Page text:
MILK (Food and drink)

Updated on April 3, 2022

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Value-Added Tax Consolidation Act 2010 (VATCA 2010) Ref

Section: 46(1)(b) Schedule: 2 Paragraph: 8(1)

Overview

The database of VAT rates includes a comprehensive list of goods and services that may be perused, explored via A-Z links or searched using the search box. The VAT rates database.

The present practise is reflected in the VAT rates database’s treatment of VAT. There may be changes in practise that necessitate updating the information.

It’s not meant to be interpreted as legal advice or a substitute for reading the law.

The Value-Added Tax Consolidation Act of 2010 contains the rules controlling the VAT classification of goods and services.

VAT rates database

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Current VAT rates

Current VAT rates
Date effective from Standard rate (%) Reduced rate (%) Second reduced rate (%) Livestock rate (%) Flat-rate compensation
percentage for Farmers (%)
1 January 2022      23     13.5           9      4.8             5.5
1 March 2021      23     13.5           9      4.8             5.6
1  January 2021      21     13.5           9      4.8             5.6
1 September 2020      21     13.5           9      4.8             5.4
1 January 2020      23     13.5           9      4.8             5.4

What is a supply of goods?

Included in a stock of products is the following:

agreement for the sale and purchase of goods on behalf of another person by an auctioneer or agent acting in their own name but under the direction of that person the transfer of goods under a hire-purchase agreement the transfer of immovable goods – a property that has been constructed the seizure of goods by a sheriff or other person acting under statutory authority the application for
the use of electricity, gas, or any other source of energy, heat, cooling, or ventilation by a responsible party for purposes other than their business
The movement of products from a firm in the State to another EU Member State by a taxable person. In this scenario, the provision of commodities is for commercial purposes.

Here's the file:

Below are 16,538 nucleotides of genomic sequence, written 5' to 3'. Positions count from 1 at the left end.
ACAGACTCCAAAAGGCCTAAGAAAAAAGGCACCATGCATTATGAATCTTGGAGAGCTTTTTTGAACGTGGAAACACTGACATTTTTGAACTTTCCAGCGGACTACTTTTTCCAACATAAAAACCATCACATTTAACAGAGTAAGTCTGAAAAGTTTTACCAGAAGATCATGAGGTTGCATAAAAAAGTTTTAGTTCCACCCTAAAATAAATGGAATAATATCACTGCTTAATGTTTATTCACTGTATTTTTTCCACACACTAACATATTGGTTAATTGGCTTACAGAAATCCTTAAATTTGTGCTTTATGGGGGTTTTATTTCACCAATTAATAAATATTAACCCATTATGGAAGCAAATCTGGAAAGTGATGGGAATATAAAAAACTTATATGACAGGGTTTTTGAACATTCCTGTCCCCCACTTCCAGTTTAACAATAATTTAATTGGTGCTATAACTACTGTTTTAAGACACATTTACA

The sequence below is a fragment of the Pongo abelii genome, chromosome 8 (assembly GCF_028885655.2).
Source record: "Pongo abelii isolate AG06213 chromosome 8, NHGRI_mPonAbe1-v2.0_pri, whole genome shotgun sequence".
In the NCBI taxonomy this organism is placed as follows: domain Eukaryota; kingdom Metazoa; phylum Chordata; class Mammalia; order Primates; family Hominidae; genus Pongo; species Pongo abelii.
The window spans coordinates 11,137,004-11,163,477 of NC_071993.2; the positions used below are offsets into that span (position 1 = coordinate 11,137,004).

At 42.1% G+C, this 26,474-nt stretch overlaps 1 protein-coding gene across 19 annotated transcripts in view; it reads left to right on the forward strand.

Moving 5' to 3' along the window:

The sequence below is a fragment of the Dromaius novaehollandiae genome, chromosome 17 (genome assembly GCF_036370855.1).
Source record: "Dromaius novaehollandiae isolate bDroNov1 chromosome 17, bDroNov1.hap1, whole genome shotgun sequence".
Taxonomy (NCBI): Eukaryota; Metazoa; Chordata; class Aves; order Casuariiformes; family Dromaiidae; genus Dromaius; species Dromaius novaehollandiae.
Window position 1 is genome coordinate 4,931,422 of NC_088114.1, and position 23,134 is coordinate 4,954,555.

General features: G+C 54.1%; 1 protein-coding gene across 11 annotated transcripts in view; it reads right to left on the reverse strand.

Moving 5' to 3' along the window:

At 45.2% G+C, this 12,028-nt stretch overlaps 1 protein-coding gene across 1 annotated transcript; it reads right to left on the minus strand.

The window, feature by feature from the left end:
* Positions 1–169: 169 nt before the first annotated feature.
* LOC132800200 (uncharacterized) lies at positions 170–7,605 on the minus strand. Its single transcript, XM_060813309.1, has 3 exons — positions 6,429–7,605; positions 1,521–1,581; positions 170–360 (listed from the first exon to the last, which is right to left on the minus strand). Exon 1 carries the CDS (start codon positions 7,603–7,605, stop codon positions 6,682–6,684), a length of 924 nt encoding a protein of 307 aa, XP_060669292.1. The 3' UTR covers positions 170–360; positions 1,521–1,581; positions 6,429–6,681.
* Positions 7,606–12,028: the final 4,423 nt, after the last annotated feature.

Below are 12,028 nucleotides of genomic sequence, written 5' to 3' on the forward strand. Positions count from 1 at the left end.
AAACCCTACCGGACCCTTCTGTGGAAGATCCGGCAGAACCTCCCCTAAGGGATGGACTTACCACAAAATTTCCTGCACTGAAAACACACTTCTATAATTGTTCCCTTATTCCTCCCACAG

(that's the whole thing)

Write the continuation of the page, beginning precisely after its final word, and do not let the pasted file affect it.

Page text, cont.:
What are the place of supply rules for goods?

Value-Added Tax (VAT) on a supply is determined by the rules that govern where the supply is made. The general norm is that Irish VAT is charged on all goods supplied within the country.

The following items are subject to varying rules regarding the source of supply:

supply of natural gas or electricity distance sales on board vessels, aircraft, and trains supply of items that are not delivered or transported
This section covers the rules governing where items can be sold in the state of New Hampshire.

The section under “Items and services to and from abroad” has more information on goods shipped, transported beyond the state, imported, or exported.

Goods that have not been shipped or delivered.
The site of supply is considered to be the place where the commodities are at the moment of supply..

In Dublin, a French visitor buys a sweatshirt from a clothing store. VAT is charged on purchases in Ireland, because the items are located at the time of purchase.

Products that necessitate assembly or installation.
The location where the items are placed or constructed is known as the supply location.

Ships, planes and railroads all carry supplies.
The beginning of the transport process occurs at the point of supply.

An further illustration is the provision of energy sources such as gas and electricity.
The site of supply for natural gas or electricity is the location where the taxable dealer conducts their business.

The point of supply is where the natural gas or electricity is used and consumed if it is supplied to a client other than a taxable dealer. It’s safe to say that this is where the metre is.

If the natural gas or electricity is not entirely consumed by the client they are judged for VAT reasons to have consumed it.